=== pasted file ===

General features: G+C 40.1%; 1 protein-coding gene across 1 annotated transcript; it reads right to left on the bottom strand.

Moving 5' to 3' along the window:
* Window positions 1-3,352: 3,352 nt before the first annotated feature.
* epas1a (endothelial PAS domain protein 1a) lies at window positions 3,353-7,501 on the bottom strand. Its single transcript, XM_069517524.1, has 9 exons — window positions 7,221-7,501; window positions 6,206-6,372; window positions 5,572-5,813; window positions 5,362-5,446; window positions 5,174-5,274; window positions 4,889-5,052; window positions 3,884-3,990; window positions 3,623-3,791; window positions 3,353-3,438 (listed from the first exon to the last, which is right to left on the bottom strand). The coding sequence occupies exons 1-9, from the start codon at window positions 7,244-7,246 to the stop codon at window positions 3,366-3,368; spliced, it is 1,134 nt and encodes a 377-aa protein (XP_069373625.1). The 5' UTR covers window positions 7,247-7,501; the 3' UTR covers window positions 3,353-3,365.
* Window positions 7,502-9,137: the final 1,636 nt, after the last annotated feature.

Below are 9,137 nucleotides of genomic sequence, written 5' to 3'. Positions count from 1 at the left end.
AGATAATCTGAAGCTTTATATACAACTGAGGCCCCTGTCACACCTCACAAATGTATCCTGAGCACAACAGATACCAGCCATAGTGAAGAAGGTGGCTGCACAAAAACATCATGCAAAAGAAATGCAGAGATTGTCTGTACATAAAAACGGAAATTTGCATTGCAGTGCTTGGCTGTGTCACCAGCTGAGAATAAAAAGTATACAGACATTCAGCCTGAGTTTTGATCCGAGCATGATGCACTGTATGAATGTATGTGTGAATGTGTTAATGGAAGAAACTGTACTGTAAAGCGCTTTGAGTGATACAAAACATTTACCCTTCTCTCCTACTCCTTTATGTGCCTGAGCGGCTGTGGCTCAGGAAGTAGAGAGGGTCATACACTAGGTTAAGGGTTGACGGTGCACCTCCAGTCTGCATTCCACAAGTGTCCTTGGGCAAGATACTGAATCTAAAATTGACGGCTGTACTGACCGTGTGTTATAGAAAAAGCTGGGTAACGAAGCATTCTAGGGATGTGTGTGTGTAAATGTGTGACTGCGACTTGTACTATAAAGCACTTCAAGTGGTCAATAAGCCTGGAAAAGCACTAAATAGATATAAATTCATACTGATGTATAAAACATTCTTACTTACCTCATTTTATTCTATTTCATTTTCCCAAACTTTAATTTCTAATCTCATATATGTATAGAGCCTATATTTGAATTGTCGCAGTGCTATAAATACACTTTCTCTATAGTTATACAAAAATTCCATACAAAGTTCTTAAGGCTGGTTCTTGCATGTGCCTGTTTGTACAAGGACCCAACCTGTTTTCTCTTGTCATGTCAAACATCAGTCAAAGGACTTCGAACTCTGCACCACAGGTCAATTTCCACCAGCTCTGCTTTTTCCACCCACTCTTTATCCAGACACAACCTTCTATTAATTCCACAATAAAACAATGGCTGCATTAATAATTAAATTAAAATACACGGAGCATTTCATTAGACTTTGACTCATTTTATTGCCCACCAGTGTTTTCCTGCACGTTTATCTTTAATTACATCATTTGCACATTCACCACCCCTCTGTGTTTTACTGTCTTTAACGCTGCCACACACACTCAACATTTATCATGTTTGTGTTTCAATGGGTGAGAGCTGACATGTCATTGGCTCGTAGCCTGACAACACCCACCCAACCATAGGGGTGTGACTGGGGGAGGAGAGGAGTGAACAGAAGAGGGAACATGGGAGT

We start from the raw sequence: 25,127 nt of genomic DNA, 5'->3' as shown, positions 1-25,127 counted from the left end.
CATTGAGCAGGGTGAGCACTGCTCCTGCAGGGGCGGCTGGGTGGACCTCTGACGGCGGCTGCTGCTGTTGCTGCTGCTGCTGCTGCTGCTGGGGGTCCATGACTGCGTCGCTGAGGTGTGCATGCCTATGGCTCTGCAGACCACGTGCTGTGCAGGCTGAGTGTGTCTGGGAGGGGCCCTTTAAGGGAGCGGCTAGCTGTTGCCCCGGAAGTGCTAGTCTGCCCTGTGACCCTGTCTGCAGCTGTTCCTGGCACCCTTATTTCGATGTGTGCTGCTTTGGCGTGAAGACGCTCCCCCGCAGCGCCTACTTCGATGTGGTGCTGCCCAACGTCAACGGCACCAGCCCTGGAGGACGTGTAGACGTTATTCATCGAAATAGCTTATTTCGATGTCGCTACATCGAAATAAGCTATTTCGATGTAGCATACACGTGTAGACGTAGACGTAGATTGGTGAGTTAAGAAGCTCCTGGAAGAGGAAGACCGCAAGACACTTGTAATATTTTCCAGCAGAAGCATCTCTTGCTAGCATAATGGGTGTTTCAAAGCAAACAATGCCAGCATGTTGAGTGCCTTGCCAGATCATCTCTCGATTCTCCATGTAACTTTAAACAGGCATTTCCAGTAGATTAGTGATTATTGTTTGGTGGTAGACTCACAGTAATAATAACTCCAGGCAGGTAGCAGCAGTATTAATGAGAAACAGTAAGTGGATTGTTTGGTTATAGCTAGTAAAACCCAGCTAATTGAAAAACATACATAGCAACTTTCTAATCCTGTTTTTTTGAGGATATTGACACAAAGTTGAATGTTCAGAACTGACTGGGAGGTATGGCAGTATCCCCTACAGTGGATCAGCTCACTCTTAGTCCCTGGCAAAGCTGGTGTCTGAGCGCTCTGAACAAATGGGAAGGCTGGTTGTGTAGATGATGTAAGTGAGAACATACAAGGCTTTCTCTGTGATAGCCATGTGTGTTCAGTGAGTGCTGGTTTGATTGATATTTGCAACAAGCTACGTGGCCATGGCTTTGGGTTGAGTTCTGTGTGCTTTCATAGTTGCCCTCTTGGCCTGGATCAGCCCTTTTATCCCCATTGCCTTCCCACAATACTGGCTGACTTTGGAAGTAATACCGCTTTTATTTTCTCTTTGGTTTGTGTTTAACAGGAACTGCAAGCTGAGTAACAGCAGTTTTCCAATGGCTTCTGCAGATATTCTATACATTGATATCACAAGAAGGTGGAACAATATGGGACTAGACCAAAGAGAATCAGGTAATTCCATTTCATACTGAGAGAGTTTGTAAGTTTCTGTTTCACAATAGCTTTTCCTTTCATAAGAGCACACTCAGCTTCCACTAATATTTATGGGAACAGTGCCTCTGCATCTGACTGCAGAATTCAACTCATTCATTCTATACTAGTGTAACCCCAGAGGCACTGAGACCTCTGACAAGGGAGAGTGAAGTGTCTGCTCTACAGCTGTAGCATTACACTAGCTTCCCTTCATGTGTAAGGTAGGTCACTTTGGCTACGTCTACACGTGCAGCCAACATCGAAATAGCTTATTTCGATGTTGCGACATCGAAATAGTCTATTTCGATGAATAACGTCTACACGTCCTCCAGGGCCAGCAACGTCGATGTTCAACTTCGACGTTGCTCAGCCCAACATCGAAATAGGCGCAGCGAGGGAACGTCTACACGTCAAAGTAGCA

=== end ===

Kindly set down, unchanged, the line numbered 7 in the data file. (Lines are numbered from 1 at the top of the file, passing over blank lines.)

AGATAATCTGAAGCTTTATATACAACTGAGGCCCCTGTCACACCTCACAAATGTATCCTGAGCACAACAGATACCAGCCATAGTGAAGAAGGTGGCTGCACAAAAACATCATGCAAAAGAAATGCAGAGATTGTCTGTACATAAAAACGGAAATTTGCATTGCAGTGCTTGGCTGTGTCACCAGCTGAGAATAAAAAGTATACAGACATTCAGCCTGAGTTTTGATCCGAGCATGATGCACTGTATGAATGTATGTGTGAATGTGTTAATGGAAGAAACTGTACTGTAAAGCGCTTTGAGTGATACAAAACATTTACCCTTCTCTCCTACTCCTTTATGTGCCTGAGCGGCTGTGGCTCAGGAAGTAGAGAGGGTCATACACTAGGTTAAGGGTTGACGGTGCACCTCCAGTCTGCATTCCACAAGTGTCCTTGGGCAAGATACTGAATCTAAAATTGACGGCTGTACTGACCGTGTGTTATAGAAAAAGCTGGGTAACGAAGCATTCTAGGGATGTGTGTGTGTAAATGTGTGACTGCGACTTGTACTATAAAGCACTTCAAGTGGTCAATAAGCCTGGAAAAGCACTAAATAGATATAAATTCATACTGATGTATAAAACATTCTTACTTACCTCATTTTATTCTATTTCATTTTCCCAAACTTTAATTTCTAATCTCATATATGTATAGAGCCTATATTTGAATTGTCGCAGTGCTATAAATACACTTTCTCTATAGTTATACAAAAATTCCATACAAAGTTCTTAAGGCTGGTTCTTGCATGTGCCTGTTTGTACAAGGACCCAACCTGTTTTCTCTTGTCATGTCAAACATCAGTCAAAGGACTTCGAACTCTGCACCACAGGTCAATTTCCACCAGCTCTGCTTTTTCCACCCACTCTTTATCCAGACACAACCTTCTATTAATTCCACAATAAAACAATGGCTGCATTAATAATTAAATTAAAATACACGGAGCATTTCATTAGACTTTGACTCATTTTATTGCCCACCAGTGTTTTCCTGCACGTTTATCTTTAATTACATCATTTGCACATTCACCACCCCTCTGTGTTTTACTGTCTTTAACGCTGCCACACACACTCAACATTTATCATGTTTGTGTTTCAATGGGTGAGAGCTGACATGTCATTGGCTCGTAGCCTGACAACACCCACCCAACCATAGGGGTGTGACTGGGGGAGGAGAGGAGTGAACAGAAGAGGGAACATGGGAGT